A Crack That Needs Mending: Roman Polanski's Repulsion
Roman Polanski’s Repulsion is a film as much about perspective as it is about paranoia. Indeed, its opening image—an extreme close-up of an eyeball—asserts as much from the very start. It’s an image that recalls Un Chien Andalou as the title and credits slash across the frame. In this sense, the film’s keen focus on perspective is operating on two levels: one, as a peek into the mind of a woman descending into madness, and, two, as an exploration of sexuality as viewed from youth.
Carol Ledoux, a Belgian salon worker living in London with her sister, floats through her daily routine like a machine on autopilot. She’s spacy, remote, and quick to startle; in other words, she’s in her own world. When her sister and her sister’s partner go on vacation, Carol’s isolation in the confines of their flat increasingly warps her vision of reality; she sees spindly arms grasping out at her, visions of strange men and aggressors flash in her periphery, and some fleshy, undulating thing seems to be writhing just behind the drywall.
It would be very simple to dismiss the portrait of paranoia that Polanski has conjured here as mere psychotic horror; a person goes insane while alone in an apartment. But, as in all of Polanski’s films, the intimate—often uncomfortably so—camerawork locks us in close proximity to our central character. Every furrow of Carol’s brow creates a canyon of horror on her face. Every nervy twitch of the head, a dramatic sweep. It’s a trick that not only allows us to empathize by placing us literally a half-step away from our subject, but also one that allows us to observe and inhabit her every emotion. Indeed, the camera seems not only to hang on her every move, but also seems to want to embrace her in a gesture of comfort.
This distinctly realist style creates a perspective that lets us crawl into Carol’s head and inhabit it for its runtime. Where Polanski’s masterpiece Rosemary’s Baby, which he would make three years later, lingers in a lucid space between Rosemary’s psychedelic nightmares and equally horrifying reality, Repulsion denies Carol any such distinction between nightmare and reality; here they are but one in the same. The cracks and bodies and groping arms protruding from the sweaty tenement walls never disappear, even after their respective episodes. Instead, Carol’s nightmares are given permanence. If it is all true to her and we are indeed in the process of slipping inside her head, why should it not seem totally true to the audience as well?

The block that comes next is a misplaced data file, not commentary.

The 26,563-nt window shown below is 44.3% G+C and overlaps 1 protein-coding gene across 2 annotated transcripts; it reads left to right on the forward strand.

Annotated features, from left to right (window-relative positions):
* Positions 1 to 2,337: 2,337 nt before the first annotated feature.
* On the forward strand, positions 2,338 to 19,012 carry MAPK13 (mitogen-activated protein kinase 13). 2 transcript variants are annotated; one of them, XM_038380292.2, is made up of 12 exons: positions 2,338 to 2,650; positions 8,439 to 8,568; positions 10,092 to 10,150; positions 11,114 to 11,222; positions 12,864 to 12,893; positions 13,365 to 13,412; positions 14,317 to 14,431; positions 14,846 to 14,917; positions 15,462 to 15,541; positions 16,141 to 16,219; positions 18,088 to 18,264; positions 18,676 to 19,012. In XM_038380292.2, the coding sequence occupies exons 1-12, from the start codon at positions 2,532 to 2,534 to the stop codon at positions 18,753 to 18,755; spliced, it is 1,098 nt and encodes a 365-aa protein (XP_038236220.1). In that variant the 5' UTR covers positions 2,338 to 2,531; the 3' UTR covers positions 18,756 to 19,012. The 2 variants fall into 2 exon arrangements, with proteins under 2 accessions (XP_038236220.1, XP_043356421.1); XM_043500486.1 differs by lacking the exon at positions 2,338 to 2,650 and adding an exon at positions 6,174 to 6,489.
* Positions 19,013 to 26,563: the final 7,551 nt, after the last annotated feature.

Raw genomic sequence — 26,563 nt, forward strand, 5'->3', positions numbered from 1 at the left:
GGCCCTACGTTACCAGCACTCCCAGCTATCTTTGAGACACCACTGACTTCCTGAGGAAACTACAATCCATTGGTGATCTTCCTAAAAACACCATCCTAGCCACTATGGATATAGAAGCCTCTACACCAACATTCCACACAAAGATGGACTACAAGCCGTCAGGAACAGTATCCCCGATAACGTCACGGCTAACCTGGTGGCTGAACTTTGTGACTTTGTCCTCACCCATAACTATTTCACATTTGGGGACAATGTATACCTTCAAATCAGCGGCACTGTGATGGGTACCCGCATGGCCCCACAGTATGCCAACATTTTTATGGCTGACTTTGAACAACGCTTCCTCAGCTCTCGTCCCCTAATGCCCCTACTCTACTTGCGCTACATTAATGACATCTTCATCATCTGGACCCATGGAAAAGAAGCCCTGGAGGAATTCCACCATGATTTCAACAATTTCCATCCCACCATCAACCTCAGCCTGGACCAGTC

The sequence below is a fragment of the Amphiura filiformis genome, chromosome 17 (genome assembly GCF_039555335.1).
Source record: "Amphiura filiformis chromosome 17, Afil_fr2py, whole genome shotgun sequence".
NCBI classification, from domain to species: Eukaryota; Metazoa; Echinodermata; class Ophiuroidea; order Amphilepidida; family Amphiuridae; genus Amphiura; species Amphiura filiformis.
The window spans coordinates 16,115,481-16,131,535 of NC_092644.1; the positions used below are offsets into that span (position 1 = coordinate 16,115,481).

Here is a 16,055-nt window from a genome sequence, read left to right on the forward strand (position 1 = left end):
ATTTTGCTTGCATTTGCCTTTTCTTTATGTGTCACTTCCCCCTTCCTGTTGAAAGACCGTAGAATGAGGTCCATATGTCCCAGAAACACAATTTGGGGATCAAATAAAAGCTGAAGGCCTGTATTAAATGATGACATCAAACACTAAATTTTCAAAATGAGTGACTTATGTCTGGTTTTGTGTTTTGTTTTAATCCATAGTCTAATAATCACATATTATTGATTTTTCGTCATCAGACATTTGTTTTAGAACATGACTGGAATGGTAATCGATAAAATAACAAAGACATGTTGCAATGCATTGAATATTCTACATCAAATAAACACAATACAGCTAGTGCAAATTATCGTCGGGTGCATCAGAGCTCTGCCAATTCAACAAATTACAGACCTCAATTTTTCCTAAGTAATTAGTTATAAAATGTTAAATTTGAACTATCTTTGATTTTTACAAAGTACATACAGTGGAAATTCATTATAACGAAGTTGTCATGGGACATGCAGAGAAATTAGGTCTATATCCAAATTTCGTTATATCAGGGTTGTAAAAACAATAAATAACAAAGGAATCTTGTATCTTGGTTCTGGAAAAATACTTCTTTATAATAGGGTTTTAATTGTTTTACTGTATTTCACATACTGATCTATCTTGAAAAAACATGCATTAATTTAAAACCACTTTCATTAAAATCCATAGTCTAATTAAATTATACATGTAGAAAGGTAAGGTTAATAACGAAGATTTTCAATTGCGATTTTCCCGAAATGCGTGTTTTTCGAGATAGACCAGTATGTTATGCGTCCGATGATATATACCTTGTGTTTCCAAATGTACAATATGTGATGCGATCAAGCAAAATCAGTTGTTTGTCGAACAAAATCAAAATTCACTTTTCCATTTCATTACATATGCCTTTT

The second perspective that the film toys with is its view of sexuality. Early on in the film, Carol’s older sister and her sister’s partner have sex in the neighboring room. As the sounds of their lovemaking disturb Carol night after night, the pace of her descent into her autopilot stupor quickens. In these scenes, Polanski frames the wide awake Carol first in a tight close-up, then pulls back to reveal the negative space of the room allowing the cacophonous moans from the neighboring room to grow ever louder. To Carol, sexuality is a gnawing horror that taunts her at night and, due to the persistent advances of a friend in the area, a constant threat that bothers her by day. Later, when this friend comes to check on her, he bursts through the door after receiving no answer. It’s a violent and bizarrely aggressive act. But it’s also an abstracted physical replication of the nightmares of sexual assault that have plagued Carol’s nights. Her aloofness and chilled responses to his advances are not met with a respect for her space and autonomy, but rather, persistence and violence; albeit none direct to her person. And, it is no mistake that it is Carol who is the younger, not the older, of the two sisters. Throughout the film, Polanski shows Carol dumping four to five sugar cubes in her tea and, eventually, simply popping a few into her mouth to suck on like a child. It is a subtle touch, but one which helps enrich Polanski’s image of a child in torment.
Perspective is key in horror. It is played with, as in The Shining and Rosemary’s Baby, it is shifted, as in Psycho, and it is dissolved, as in Repulsion. Perspective carries the key to empathetic connection with the victim. But, ultimately, it is a tool used to come to grips with the terror that is unfolding on-screen, and, ideally, used to reach the catharsis toward which a horror film builds.